Sports Nutrition 101:
Go Green in 2016!
Provided by Texas Health Ben Hogan Sports Medicine Dietician
Today, more and more athletes are implementing vegetarian and vegan diets into their way of life. The secret to a healthy vegetarian diet is to enjoy a variety of foods. Approximately half of your caloric intake should be comprised of carbohydrates, which are your muscle’s main source of fuel. Smaller amounts of healthy fats should also be consumed to aid in building muscle and supplying energy to muscles during workouts. A strict vegetarian diet may be deficient in protein, iron, calcium, vitamin D, and vitamin B12 due to eliminating animal products, which are natural food sources of these nutrients.
Protein is important for building and repairing muscle. Because little protein is stored in the body, the athlete must eat small amounts of protein throughout the day to guarantee this important nutrient is available when their bodies need it most.
With the exception of soybeans, plant-based proteins are "incomplete proteins" because they lack one or more of these nine essential amino acids, and therefore a variety of proteins need to be consumed throughout the day to combine the essential amino acids to make a high-quality protein.
Some sources of protein include beans, legumes, grains, nuts and seeds. Plant-based proteins that provide approximately the same amount of protein as 1 ounce of meat (7 grams) include:
Calcium aids in the development and maintenance of strong bones. Sources of calcium include dark leafy greens, bok choy, broccoli, legumes, tofu processed with calcium, dried figs, sunflower seeds, calcium-fortified cereals and juice, almonds and cooked dried beans.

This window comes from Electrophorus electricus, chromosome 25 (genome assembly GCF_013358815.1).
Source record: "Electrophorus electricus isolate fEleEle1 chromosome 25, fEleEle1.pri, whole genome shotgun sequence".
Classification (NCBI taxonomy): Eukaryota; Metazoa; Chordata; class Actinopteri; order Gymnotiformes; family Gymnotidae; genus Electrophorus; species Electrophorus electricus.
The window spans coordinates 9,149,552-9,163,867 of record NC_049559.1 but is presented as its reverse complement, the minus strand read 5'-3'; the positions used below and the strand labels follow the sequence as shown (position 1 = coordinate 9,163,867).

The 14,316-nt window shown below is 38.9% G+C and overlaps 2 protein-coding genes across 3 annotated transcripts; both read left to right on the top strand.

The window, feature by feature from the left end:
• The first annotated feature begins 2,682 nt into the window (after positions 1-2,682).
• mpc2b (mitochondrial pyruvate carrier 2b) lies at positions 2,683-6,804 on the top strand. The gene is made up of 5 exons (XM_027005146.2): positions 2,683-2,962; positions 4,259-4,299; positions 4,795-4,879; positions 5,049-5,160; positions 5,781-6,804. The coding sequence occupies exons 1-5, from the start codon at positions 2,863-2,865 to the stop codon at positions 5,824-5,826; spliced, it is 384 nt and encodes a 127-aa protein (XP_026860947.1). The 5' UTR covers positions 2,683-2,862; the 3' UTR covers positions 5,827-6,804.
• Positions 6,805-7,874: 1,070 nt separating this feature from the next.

Vitamin D plays a crucial role in bone health. The main food source of vitamin D is dairy. The other main source is sunlight.
Alternative foods with vitamin D include soy milk, rice milk or nut milk. Supplementation may be needed for those who do not consume dairy and do not spend time in the sun.
Iron is a crucial part of red blood cells and aids in transporting oxygen from the lungs to tissues. Iron is best absorbed when consumed with foods rich in Vitamin C, such as strawberries, citrus fruits and broccoli.
High iron foods include dark green vegetables, legumes, dried fruits, prune juice, pumpkin seeds, soy nuts, and iron-fortified breads and cereals.
Zinc is found in animal foods and may therefore be limited in a vegetarian diet. Sources include wheat germ, nuts, dried beans, legumes, soy products and whole grains.
Vitamin B12 aids in energy production, and is necessary to produce red blood cells.
Sources include eggs, dairy, fortified soy milk, commercial breakfast cereals, and supplementation.
Good Protein Options for Vegetarians:
• Low-fat dairy foods (milk, cheese, yogurt, cottage cheese)
• Nuts, seeds and nut butters
• Beans and legumes
• Soy products
• Tofu and tempeh